My Bus

My bus is a 1990 Orion 1.508, originally purchased by Pierce Transit of Tacoma Washington with an order of 19 coaches (420-438). It was delivered in December of 1990 as #427, and retired on March 31st, 2004 after 13 years of service. I bought 427 at auction on May 3rd, 2004 for $1900 and its now a private collector's vehicle. A few of her sisters survived on, some went to Alaska and others went to McNeil Island, although as far as I know all of them have been retired. A few also wound up in private ownership, however I have not seen them in years. There are a few other orion 1s being preserved, but not too many so this makes 427 a unique bus, not only for some of the options she has, including the fact she is now an orphan with Orion shutting down. At the time of this writing I have owned her for nearly as long as she has been in service, which is kind of amazing since I really didn't know what I was getting into, or anything about being a bus mechanic when I was placing a bid ten plus years ago.

The Interior of the coach remains in its Origonal condition. It is still seated, and I have even re-added a fare box (a GFI TVJ, this is a electric "dump" type box, it has a similar cabinet as a Cents-a-bill that 427 would have had when she entered service. The only differences are it has a black vault cabinet instead of stainless steel, and instead of a separate bill and coin path with electronic counters, it has a simple electric dump mechanism and a manual counter instead of an electronic system. This particular box was last used in a 1987 Orion 1 #417 before the whole fleet was changed out for Cents-a-Bill boxes around 1990). I have also added a Motorola Spectra W-5 radio control head and handset so the interior is about what it would have been in service for Pierce Transit over a decade ago.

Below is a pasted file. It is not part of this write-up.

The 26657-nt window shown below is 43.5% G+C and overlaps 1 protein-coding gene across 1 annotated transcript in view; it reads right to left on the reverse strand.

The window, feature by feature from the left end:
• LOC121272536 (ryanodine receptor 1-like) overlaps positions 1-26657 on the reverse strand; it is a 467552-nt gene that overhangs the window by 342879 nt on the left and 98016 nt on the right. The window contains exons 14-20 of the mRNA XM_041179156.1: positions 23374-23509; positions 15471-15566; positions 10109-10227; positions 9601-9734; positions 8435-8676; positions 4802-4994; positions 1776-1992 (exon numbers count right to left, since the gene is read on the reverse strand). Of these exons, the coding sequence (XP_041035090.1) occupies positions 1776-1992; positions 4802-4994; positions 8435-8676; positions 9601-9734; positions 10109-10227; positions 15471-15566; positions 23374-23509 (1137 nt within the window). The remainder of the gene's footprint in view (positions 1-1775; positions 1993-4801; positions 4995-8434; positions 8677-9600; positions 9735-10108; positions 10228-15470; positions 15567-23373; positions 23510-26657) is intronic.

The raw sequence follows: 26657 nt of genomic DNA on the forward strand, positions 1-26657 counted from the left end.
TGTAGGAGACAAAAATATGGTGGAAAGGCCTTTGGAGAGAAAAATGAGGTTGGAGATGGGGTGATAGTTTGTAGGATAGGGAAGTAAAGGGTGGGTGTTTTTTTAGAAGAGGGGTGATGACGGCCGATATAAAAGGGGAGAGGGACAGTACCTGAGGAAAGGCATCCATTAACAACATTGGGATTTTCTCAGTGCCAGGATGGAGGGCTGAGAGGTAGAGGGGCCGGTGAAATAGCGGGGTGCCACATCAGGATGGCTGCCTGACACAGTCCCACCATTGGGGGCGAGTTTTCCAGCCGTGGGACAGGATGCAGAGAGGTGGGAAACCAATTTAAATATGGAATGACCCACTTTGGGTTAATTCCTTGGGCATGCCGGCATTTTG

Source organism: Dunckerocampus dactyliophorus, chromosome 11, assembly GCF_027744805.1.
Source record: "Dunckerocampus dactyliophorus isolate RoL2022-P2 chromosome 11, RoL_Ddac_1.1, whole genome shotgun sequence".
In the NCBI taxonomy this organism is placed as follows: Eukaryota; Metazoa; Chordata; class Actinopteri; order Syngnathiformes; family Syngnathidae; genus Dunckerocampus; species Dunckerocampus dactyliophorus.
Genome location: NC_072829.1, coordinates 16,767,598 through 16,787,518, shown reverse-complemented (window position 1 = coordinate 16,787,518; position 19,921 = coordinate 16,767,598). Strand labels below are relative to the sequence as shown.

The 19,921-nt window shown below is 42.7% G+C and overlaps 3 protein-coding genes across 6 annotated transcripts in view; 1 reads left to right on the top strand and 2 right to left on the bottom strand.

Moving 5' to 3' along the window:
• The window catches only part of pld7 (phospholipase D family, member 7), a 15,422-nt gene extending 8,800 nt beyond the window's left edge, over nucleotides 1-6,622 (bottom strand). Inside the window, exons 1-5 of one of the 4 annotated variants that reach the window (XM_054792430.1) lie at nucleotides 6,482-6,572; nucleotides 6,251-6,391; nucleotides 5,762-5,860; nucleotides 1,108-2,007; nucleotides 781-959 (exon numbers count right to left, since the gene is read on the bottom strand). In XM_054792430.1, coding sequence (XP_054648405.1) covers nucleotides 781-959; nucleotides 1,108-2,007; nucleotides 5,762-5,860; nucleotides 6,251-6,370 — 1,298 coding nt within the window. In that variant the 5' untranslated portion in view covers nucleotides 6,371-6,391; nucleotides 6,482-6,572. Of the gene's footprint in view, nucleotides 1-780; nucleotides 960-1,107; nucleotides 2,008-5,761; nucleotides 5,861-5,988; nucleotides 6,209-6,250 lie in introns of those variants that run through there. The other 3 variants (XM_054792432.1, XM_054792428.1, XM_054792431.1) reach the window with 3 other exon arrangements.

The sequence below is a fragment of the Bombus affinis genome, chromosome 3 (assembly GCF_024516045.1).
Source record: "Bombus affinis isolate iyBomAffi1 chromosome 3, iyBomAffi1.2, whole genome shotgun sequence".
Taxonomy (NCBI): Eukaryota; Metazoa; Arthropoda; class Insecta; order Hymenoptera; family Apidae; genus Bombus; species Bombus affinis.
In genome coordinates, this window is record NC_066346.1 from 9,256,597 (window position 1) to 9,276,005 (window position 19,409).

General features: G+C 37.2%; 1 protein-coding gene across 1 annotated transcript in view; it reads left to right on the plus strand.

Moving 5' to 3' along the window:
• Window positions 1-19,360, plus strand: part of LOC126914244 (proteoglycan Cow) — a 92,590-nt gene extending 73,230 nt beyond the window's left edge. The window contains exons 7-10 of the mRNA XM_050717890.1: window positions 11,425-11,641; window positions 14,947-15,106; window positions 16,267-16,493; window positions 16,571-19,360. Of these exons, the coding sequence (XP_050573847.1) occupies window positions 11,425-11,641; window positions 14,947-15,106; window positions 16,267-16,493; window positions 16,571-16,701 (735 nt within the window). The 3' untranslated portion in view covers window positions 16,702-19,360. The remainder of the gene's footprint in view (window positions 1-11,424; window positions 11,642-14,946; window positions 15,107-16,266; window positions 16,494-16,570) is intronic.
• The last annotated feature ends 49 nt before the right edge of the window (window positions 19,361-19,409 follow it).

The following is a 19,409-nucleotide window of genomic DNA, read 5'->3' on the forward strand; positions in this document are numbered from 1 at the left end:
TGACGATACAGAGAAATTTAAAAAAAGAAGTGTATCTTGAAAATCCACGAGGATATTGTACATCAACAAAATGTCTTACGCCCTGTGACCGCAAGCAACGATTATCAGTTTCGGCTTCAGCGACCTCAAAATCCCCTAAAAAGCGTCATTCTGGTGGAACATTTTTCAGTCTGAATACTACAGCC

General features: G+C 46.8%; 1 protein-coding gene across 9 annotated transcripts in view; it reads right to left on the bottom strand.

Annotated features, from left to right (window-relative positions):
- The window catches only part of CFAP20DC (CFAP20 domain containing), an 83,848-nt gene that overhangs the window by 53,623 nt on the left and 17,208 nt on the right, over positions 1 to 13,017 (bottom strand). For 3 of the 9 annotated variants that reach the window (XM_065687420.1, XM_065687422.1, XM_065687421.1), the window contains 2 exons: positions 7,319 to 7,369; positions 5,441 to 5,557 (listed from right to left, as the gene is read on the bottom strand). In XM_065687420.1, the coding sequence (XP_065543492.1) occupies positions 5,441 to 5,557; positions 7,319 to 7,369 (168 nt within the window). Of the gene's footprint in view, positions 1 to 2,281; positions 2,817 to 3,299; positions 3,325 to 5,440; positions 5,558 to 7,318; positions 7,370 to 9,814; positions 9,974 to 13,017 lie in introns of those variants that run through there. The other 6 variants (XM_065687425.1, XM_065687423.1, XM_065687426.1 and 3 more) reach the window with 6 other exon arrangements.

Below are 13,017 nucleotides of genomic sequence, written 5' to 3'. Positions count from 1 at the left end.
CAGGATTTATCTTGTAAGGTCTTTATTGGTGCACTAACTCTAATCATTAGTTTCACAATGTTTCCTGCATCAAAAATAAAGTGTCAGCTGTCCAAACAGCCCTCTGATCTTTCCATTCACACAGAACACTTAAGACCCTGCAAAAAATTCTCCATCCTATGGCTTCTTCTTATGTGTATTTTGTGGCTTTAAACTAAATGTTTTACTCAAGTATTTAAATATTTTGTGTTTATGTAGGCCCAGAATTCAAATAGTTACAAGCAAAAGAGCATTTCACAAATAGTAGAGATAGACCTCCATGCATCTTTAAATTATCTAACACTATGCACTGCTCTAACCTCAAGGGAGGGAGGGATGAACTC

Mechanically the bus is in good shape, and the engine was rebuilt about 3500 miles ago by Bates Technical College. The engine is a Detroit Diesel 6V92TA DDEC IV. Its unusual in the fact it has a mechanical block dating from 1987 with electronic heads. The block would have came out of the 401-419 series Orion 1's that were bought in 87. The Transmission is a ZF 4HP590 4 speed automatic.

The body of the coach is in fairly good shape, although it needs to be repainted. It has some areas where the Bondo skim coat is failing and cracking, leading to some surface corrosion. otherwise the coach is rust free unlike coaches in Canada or on the East coast. 427 has a small front sign cap, with square headlamps and oval turn signals. Most Orion 1s did not have square headlamps, or oval turn signals. She still has her Luminator MAX designation sign that works, with the programming from when she was last in service. The wheelchair lift is a Lift-U platform lift, and it works, although I do not mess with it often as I don't want to get it stuck.

#427's retired life of leisure consists mostly of joyrides on the weekends in her old stomping grounds in Tacoma where she still gets mistaken for an in-service bus (and the expressions of people as a drive by is funny, they yell, wave, get their stuff together and stand at the curb while I drive by and they usually have a very puzzled look on their face). I try to take her out at least once a week to make sure everything stays running, buses do not like to sit for long. The farthest I have taken her is Olympia in 2006 or 7, and Seattle this past year. She has also made a couple trips up to Sea-Tac and back, and looped through the Airport drive like the last of her sisters that survived at PT until 2010 (they were in storage, and reactivated for the Link Light Rail airport Shuttle for 6 months, from Tukwila International Airport Station to the Airport, afterwards they were retired and sold at auction)


Created with flickr slideshow.



Donations are gladly accepted to help keep 427 on the road for the next twenty years.

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